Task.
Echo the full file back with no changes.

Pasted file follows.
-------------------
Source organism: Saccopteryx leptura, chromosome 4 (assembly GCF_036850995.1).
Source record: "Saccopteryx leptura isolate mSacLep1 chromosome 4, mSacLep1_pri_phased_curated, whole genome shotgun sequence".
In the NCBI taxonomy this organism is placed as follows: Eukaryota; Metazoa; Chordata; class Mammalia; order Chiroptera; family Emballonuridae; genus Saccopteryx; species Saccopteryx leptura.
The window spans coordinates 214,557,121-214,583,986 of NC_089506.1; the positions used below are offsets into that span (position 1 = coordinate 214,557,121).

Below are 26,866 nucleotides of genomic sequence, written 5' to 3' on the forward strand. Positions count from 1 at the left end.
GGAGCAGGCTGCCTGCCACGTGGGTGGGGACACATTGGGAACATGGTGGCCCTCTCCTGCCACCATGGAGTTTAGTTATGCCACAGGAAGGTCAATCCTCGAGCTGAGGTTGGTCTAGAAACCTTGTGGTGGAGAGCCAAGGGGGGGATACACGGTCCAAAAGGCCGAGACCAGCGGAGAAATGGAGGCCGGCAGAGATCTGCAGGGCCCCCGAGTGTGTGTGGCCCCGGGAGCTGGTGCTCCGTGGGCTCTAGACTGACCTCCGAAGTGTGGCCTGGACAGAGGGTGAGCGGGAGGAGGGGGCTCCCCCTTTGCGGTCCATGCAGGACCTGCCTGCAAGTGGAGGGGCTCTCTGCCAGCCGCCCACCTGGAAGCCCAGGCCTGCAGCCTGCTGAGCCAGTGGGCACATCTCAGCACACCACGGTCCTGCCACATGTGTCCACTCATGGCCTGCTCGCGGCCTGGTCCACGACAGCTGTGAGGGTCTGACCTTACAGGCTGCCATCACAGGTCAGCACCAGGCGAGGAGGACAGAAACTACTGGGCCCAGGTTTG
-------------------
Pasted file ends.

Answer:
Source organism: Saccopteryx leptura, chromosome 4 (assembly GCF_036850995.1).
Source record: "Saccopteryx leptura isolate mSacLep1 chromosome 4, mSacLep1_pri_phased_curated, whole genome shotgun sequence".
In the NCBI taxonomy this organism is placed as follows: Eukaryota; Metazoa; Chordata; class Mammalia; order Chiroptera; family Emballonuridae; genus Saccopteryx; species Saccopteryx leptura.
The window spans coordinates 214,557,121-214,583,986 of NC_089506.1; the positions used below are offsets into that span (position 1 = coordinate 214,557,121).

Below are 26,866 nucleotides of genomic sequence, written 5' to 3' on the forward strand. Positions count from 1 at the left end.
GGAGCAGGCTGCCTGCCACGTGGGTGGGGACACATTGGGAACATGGTGGCCCTCTCCTGCCACCATGGAGTTTAGTTATGCCACAGGAAGGTCAATCCTCGAGCTGAGGTTGGTCTAGAAACCTTGTGGTGGAGAGCCAAGGGGGGGATACACGGTCCAAAAGGCCGAGACCAGCGGAGAAATGGAGGCCGGCAGAGATCTGCAGGGCCCCCGAGTGTGTGTGGCCCCGGGAGCTGGTGCTCCGTGGGCTCTAGACTGACCTCCGAAGTGTGGCCTGGACAGAGGGTGAGCGGGAGGAGGGGGCTCCCCCTTTGCGGTCCATGCAGGACCTGCCTGCAAGTGGAGGGGCTCTCTGCCAGCCGCCCACCTGGAAGCCCAGGCCTGCAGCCTGCTGAGCCAGTGGGCACATCTCAGCACACCACGGTCCTGCCACATGTGTCCACTCATGGCCTGCTCGCGGCCTGGTCCACGACAGCTGTGAGGGTCTGACCTTACAGGCTGCCATCACAGGTCAGCACCAGGCGAGGAGGACAGAAACTACTGGGCCCAGGTTTG